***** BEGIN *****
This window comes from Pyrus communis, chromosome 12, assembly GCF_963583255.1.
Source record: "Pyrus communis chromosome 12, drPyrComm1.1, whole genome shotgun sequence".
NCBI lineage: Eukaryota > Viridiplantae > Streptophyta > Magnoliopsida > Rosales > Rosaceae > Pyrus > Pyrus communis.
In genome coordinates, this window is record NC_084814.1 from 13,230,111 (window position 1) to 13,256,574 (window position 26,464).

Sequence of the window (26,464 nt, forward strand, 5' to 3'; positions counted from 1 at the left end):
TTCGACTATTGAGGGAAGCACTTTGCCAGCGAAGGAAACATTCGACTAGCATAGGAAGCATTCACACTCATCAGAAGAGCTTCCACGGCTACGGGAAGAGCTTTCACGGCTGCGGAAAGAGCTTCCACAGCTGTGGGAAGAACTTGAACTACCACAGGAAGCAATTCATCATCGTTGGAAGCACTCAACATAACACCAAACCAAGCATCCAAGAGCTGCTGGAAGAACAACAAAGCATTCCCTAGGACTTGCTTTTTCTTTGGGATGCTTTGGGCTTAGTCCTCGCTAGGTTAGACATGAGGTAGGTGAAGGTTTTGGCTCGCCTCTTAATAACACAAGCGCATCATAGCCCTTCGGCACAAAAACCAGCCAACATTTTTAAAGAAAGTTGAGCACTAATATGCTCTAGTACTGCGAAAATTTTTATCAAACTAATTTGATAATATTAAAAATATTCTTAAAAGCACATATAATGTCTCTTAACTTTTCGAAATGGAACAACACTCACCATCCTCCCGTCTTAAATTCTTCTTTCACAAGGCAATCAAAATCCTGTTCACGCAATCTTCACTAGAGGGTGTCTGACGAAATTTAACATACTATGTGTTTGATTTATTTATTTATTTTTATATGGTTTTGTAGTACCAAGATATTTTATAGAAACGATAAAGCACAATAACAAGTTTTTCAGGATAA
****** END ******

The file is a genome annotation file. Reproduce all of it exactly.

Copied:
This window comes from Pyrus communis, chromosome 12, assembly GCF_963583255.1.
Source record: "Pyrus communis chromosome 12, drPyrComm1.1, whole genome shotgun sequence".
NCBI lineage: Eukaryota > Viridiplantae > Streptophyta > Magnoliopsida > Rosales > Rosaceae > Pyrus > Pyrus communis.
In genome coordinates, this window is record NC_084814.1 from 13,230,111 (window position 1) to 13,256,574 (window position 26,464).

Sequence of the window (26,464 nt, forward strand, 5' to 3'; positions counted from 1 at the left end):
TTCGACTATTGAGGGAAGCACTTTGCCAGCGAAGGAAACATTCGACTAGCATAGGAAGCATTCACACTCATCAGAAGAGCTTCCACGGCTACGGGAAGAGCTTTCACGGCTGCGGAAAGAGCTTCCACAGCTGTGGGAAGAACTTGAACTACCACAGGAAGCAATTCATCATCGTTGGAAGCACTCAACATAACACCAAACCAAGCATCCAAGAGCTGCTGGAAGAACAACAAAGCATTCCCTAGGACTTGCTTTTTCTTTGGGATGCTTTGGGCTTAGTCCTCGCTAGGTTAGACATGAGGTAGGTGAAGGTTTTGGCTCGCCTCTTAATAACACAAGCGCATCATAGCCCTTCGGCACAAAAACCAGCCAACATTTTTAAAGAAAGTTGAGCACTAATATGCTCTAGTACTGCGAAAATTTTTATCAAACTAATTTGATAATATTAAAAATATTCTTAAAAGCACATATAATGTCTCTTAACTTTTCGAAATGGAACAACACTCACCATCCTCCCGTCTTAAATTCTTCTTTCACAAGGCAATCAAAATCCTGTTCACGCAATCTTCACTAGAGGGTGTCTGACGAAATTTAACATACTATGTGTTTGATTTATTTATTTATTTTTATATGGTTTTGTAGTACCAAGATATTTTATAGAAACGATAAAGCACAATAACAAGTTTTTCAGGATAA